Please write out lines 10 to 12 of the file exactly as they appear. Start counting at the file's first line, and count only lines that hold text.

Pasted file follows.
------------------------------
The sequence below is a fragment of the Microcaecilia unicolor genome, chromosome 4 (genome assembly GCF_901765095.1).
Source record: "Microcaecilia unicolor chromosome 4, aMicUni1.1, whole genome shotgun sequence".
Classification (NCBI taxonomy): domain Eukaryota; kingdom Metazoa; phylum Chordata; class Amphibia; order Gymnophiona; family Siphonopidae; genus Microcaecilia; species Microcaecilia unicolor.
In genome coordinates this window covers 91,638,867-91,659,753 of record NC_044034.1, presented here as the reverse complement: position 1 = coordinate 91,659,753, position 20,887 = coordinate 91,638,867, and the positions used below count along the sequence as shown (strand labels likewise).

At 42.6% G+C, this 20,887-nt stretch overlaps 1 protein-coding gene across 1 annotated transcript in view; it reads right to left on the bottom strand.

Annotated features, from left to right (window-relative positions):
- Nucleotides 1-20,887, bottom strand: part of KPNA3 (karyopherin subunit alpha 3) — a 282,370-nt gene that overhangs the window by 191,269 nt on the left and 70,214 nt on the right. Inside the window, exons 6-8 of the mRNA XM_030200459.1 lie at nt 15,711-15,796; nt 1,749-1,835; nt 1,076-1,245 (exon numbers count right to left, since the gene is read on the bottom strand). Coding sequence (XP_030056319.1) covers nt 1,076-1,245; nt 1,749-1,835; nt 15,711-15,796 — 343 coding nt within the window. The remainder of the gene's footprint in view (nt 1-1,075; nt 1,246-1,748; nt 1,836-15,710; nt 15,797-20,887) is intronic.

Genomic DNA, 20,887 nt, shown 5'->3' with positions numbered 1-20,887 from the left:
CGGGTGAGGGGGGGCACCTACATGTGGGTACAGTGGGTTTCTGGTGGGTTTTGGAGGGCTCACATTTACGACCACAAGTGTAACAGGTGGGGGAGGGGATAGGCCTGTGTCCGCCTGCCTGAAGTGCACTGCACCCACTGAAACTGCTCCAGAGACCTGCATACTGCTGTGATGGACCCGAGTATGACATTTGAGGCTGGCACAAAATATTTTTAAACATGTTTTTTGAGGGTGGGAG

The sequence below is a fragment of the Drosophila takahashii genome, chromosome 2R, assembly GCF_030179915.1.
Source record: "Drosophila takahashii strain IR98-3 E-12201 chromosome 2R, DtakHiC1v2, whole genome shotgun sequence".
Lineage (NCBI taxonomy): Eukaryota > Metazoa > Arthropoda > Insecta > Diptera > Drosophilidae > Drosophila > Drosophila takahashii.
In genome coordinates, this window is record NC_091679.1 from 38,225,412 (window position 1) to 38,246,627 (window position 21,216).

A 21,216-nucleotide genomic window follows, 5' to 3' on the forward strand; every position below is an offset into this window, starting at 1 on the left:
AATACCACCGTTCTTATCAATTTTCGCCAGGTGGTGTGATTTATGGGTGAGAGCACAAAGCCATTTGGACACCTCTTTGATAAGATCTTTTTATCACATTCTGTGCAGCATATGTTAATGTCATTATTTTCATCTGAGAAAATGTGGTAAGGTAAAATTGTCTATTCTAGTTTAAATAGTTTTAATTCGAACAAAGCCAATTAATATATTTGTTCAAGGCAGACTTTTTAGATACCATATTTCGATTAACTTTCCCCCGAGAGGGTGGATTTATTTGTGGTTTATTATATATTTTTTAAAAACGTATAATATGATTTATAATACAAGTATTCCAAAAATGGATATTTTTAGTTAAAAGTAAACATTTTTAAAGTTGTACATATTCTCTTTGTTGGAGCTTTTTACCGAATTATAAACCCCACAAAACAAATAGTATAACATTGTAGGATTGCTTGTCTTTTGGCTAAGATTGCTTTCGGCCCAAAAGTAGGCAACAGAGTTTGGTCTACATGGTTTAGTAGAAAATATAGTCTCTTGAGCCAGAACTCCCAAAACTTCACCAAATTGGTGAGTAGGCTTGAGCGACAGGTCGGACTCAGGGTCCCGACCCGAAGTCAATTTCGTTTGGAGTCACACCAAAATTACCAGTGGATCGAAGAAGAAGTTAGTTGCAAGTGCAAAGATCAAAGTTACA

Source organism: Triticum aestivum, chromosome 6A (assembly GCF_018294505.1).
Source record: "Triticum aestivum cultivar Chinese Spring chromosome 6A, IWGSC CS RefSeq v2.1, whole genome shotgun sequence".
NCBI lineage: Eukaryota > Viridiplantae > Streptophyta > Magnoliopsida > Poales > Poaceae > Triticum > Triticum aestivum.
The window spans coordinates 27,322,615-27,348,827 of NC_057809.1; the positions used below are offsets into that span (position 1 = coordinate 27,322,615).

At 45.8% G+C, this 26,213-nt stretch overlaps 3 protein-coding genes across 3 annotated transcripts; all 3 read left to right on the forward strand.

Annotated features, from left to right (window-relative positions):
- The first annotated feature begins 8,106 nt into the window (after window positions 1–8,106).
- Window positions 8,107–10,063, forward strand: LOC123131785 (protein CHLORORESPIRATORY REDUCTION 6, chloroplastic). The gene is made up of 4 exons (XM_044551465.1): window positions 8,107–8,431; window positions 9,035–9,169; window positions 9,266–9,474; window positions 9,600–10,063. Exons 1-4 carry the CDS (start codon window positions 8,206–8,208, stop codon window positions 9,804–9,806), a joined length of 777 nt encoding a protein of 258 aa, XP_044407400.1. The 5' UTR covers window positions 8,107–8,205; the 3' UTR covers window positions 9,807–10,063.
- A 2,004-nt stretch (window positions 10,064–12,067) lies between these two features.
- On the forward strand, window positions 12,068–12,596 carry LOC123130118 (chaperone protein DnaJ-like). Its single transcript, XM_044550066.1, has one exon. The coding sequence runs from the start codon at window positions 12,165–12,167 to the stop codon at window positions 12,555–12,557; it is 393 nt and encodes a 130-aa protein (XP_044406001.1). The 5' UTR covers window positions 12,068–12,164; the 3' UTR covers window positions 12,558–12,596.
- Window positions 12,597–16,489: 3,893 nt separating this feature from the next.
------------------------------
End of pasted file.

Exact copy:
The sequence below is a fragment of the Drosophila takahashii genome, chromosome 2R, assembly GCF_030179915.1.
Source record: "Drosophila takahashii strain IR98-3 E-12201 chromosome 2R, DtakHiC1v2, whole genome shotgun sequence".
Lineage (NCBI taxonomy): Eukaryota > Metazoa > Arthropoda > Insecta > Diptera > Drosophilidae > Drosophila > Drosophila takahashii.